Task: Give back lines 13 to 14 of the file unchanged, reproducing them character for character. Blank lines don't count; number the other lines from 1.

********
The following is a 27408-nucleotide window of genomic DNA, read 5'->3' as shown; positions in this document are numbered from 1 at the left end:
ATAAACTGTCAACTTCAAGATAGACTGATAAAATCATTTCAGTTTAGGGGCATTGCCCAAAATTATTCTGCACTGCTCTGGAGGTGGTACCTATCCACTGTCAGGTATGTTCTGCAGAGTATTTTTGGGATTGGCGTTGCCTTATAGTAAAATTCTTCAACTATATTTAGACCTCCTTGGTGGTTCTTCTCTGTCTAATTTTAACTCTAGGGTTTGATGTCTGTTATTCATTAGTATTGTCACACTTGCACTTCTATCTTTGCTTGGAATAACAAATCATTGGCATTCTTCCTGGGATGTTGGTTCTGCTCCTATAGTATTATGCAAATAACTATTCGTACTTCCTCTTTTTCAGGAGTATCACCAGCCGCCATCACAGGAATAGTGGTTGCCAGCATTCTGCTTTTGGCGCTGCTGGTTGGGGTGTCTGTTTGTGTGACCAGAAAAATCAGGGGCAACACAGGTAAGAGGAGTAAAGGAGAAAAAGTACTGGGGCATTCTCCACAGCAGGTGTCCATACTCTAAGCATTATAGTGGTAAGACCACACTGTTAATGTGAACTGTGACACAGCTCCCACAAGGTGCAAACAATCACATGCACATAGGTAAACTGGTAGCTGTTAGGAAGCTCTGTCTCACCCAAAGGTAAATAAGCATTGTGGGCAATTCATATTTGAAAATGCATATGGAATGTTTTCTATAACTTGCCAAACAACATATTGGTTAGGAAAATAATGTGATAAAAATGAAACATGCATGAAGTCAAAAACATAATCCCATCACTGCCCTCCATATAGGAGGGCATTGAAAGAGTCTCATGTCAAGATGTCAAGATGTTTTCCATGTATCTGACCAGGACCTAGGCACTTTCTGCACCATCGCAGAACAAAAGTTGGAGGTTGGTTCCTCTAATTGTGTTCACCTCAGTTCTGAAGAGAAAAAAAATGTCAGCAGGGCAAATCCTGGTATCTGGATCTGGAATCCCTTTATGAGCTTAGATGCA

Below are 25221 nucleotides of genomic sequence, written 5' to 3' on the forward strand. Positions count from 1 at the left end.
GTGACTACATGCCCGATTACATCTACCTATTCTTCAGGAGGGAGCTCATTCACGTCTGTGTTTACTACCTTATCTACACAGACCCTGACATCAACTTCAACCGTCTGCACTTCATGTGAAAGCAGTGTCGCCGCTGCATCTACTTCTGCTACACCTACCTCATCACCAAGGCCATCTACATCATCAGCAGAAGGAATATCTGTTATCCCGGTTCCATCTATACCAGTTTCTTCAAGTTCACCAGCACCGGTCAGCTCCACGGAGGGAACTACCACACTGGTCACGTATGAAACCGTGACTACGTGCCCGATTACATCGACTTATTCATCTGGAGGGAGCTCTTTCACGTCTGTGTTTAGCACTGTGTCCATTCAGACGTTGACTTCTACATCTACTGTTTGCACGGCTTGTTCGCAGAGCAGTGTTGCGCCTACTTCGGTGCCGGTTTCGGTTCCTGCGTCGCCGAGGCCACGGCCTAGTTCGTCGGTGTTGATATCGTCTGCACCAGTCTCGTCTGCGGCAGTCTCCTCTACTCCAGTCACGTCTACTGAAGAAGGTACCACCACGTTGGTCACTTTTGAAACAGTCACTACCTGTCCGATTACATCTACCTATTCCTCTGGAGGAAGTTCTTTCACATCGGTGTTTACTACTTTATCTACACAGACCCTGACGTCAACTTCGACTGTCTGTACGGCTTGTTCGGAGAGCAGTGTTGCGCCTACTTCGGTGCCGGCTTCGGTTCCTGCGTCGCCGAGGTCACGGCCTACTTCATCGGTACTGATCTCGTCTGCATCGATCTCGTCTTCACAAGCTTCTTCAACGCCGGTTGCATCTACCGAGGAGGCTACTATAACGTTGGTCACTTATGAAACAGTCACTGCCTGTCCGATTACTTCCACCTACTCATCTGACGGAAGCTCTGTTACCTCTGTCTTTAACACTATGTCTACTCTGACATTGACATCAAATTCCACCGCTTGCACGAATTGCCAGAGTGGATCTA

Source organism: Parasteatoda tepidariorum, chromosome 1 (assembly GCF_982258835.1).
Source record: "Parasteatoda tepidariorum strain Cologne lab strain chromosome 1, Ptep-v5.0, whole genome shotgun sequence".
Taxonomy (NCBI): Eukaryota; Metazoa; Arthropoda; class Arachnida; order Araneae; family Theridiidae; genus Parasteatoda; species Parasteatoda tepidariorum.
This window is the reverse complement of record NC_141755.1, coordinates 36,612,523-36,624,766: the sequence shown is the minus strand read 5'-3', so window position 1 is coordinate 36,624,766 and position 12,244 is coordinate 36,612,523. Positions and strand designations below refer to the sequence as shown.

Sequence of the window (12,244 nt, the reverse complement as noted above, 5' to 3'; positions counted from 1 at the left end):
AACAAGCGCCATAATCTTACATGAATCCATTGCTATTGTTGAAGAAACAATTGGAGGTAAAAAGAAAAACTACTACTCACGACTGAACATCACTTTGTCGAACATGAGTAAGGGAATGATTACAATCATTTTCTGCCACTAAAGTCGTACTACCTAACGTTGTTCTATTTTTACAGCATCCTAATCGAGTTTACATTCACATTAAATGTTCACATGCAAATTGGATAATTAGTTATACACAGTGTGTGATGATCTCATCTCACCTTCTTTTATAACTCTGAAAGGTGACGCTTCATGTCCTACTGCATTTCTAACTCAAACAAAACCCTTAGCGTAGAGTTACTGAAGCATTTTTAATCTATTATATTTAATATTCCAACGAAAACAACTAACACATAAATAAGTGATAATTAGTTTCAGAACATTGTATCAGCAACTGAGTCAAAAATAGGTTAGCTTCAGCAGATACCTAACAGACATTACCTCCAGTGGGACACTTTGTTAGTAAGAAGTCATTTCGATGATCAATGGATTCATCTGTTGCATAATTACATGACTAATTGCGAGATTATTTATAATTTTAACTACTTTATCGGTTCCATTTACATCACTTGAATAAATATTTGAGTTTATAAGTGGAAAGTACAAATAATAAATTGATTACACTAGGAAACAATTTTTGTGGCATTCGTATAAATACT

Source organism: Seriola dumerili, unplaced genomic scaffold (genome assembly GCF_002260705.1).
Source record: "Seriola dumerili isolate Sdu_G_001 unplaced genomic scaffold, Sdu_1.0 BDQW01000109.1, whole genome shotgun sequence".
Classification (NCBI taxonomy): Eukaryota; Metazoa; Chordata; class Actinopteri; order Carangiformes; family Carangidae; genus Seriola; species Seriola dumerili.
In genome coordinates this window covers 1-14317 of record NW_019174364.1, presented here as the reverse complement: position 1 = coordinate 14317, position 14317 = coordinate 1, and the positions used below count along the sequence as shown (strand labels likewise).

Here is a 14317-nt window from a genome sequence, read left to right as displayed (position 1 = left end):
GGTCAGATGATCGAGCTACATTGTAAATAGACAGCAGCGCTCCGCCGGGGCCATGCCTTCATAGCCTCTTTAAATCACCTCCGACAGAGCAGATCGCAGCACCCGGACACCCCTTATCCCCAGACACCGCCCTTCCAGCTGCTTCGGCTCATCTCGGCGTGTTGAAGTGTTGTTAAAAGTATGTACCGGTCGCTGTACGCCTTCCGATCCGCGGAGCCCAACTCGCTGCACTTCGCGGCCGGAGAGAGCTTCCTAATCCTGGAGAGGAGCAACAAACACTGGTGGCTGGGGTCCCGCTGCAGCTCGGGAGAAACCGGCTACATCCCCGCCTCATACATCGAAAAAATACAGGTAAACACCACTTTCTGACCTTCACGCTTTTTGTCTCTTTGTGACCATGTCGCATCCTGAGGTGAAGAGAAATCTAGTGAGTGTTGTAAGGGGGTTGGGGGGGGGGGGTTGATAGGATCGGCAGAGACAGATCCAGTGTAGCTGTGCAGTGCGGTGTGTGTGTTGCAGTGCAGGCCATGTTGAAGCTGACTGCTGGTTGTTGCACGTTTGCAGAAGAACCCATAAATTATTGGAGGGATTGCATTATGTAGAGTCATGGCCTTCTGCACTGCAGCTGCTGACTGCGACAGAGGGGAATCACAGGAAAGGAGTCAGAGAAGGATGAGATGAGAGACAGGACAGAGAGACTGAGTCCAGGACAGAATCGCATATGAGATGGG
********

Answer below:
Classification (NCBI taxonomy): Eukaryota; Metazoa; Chordata; class Actinopteri; order Carangiformes; family Carangidae; genus Seriola; species Seriola dumerili.
In genome coordinates this window covers 1-14317 of record NW_019174364.1, presented here as the reverse complement: position 1 = coordinate 14317, position 14317 = coordinate 1, and the positions used below count along the sequence as shown (strand labels likewise).